There are three key points in the year when some unusual faces (of the birdy kind) can turn up in your garden:
With all those extra youngsters on the move, finding their way with only their instincts to guide them, it means that now more than any other time is perhaps your best chance of spotting something out of the ordinary in your garden.
In the last two weeks, I've had a number of the commoner migrants passing through - Willow Warblers, Chiffchaffs, Whitethroats and Blackcaps. But I've also had two that I've never seen before in my garden.
The first gave me a start as a flash of red dashed across the pond. Which can only add up to one thing - a Redstart. The 'start' in the name is actually from the Old English 'steort', meaning 'tail', which is where the colour is brightest, although I was only able to grab a shot of it front on in my Cornus kousa tree, looking rather like a Robin but with a greyish hood. You'll have to trust me that the tail was as if on fire!
I suspect it was the reddish breast that agitated my resident Robins so much, who gave chase, but the Redstart is a speedy flyer well able to evade them.
(Regarding the word origins of 'start', you might be interested to know that Steart Point in Somerset, such a fine location for birds, is named because it looks like a tail jutting into the Severn Estuary. And 'stark naked' is from the same root, as in 'tail naked' or, as we might call it, 'butt naked').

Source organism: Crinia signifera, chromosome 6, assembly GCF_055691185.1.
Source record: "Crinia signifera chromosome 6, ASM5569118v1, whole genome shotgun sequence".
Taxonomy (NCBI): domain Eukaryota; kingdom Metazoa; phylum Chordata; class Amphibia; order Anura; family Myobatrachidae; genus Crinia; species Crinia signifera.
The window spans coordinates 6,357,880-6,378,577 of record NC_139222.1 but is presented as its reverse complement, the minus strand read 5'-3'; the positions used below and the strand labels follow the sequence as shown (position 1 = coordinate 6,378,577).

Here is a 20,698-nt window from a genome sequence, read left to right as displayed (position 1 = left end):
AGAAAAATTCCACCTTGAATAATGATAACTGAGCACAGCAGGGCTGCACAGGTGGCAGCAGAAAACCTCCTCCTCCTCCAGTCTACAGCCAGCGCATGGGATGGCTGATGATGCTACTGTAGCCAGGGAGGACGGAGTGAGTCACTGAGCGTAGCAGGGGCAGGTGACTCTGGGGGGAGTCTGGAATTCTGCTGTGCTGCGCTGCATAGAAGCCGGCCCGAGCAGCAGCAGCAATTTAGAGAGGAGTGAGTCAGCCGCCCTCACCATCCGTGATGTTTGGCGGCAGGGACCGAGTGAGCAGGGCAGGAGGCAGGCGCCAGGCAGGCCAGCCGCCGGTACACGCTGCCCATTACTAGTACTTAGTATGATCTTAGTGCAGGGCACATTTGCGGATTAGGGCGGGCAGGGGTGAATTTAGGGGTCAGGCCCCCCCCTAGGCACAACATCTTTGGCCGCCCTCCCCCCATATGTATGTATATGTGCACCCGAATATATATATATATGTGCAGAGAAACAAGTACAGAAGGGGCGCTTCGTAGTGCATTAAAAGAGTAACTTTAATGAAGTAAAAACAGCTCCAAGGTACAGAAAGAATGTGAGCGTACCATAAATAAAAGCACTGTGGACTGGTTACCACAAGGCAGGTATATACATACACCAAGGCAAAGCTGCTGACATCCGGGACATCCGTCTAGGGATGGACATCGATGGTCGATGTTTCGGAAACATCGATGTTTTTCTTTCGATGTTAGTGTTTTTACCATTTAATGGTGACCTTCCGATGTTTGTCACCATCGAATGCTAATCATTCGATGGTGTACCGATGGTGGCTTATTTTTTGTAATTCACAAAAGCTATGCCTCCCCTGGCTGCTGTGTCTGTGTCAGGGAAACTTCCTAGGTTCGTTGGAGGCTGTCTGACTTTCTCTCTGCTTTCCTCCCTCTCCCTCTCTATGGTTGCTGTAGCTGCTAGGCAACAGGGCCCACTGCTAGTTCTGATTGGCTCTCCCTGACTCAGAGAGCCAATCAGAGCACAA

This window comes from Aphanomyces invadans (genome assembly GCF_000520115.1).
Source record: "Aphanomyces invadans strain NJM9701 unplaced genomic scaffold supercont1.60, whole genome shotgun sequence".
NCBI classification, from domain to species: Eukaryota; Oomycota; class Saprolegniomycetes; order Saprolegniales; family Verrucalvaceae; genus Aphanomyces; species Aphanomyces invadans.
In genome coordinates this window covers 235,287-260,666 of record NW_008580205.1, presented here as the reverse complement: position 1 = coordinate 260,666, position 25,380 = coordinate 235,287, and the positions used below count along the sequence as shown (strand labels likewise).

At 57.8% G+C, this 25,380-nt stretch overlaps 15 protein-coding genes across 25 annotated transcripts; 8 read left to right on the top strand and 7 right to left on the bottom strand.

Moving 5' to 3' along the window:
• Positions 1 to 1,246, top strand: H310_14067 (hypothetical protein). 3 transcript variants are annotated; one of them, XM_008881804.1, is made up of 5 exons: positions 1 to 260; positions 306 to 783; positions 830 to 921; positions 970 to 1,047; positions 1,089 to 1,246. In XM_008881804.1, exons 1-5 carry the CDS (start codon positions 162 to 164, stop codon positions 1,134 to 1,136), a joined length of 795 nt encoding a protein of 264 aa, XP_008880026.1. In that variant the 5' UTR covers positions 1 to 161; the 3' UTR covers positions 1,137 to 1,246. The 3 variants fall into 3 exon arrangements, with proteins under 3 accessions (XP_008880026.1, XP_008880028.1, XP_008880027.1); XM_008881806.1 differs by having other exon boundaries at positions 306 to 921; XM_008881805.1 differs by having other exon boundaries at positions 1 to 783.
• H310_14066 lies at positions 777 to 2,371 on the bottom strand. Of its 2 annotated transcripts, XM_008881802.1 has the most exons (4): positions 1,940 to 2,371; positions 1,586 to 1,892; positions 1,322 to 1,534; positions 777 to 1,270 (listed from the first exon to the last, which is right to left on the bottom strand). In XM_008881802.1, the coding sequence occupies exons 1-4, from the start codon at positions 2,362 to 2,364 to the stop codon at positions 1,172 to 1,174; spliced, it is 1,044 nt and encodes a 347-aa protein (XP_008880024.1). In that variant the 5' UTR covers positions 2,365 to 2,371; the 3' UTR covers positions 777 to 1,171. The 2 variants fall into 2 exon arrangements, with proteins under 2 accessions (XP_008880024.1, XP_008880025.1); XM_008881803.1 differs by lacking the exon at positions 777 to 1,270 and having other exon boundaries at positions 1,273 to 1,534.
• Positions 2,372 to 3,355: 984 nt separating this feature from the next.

Bird Surprise Number 2 wasn't quite so colourful, but was rather neat, sat in a tree outside my bedroom window.
It is a Tree Pipit, visually very similar to a Meadow Pipit, but the streaks on its sides are rather fine, it only has a relatively short hind-claw (yes, indeed, that is an identification feature!), and it is much more prone to perching in trees as the name suggests.
Only a very few Redstarts and Tree Pipits breed in my home county of Sussex, and none within a radius of perhaps 10 miles of my house, so it is far more likely that these are birds from maybe northern England, Scotland or Wales having done one leg of their journey to Africa. Isn't it amazing to think that a bird in your garden might a few days before have been somewhere in the glorious uplands of the UK, and yet within another few weeks will be hopping around the savannahs and bush south of the Sahara?
What was especially encouraging that both my Redstart and my Tree Pipit made use of my pond, popping down for a drink and to find insects around its margins. Had my garden been without its trees, shrubs and pond, it is unlikely they would have visited.
So keep your eyes peeled, for now is the time when nature is on the move, and anything is possible.
[PS A learned reader has subsequently emailed me to point out that Start Point in Devon is also so-called because of its tail-like shape]
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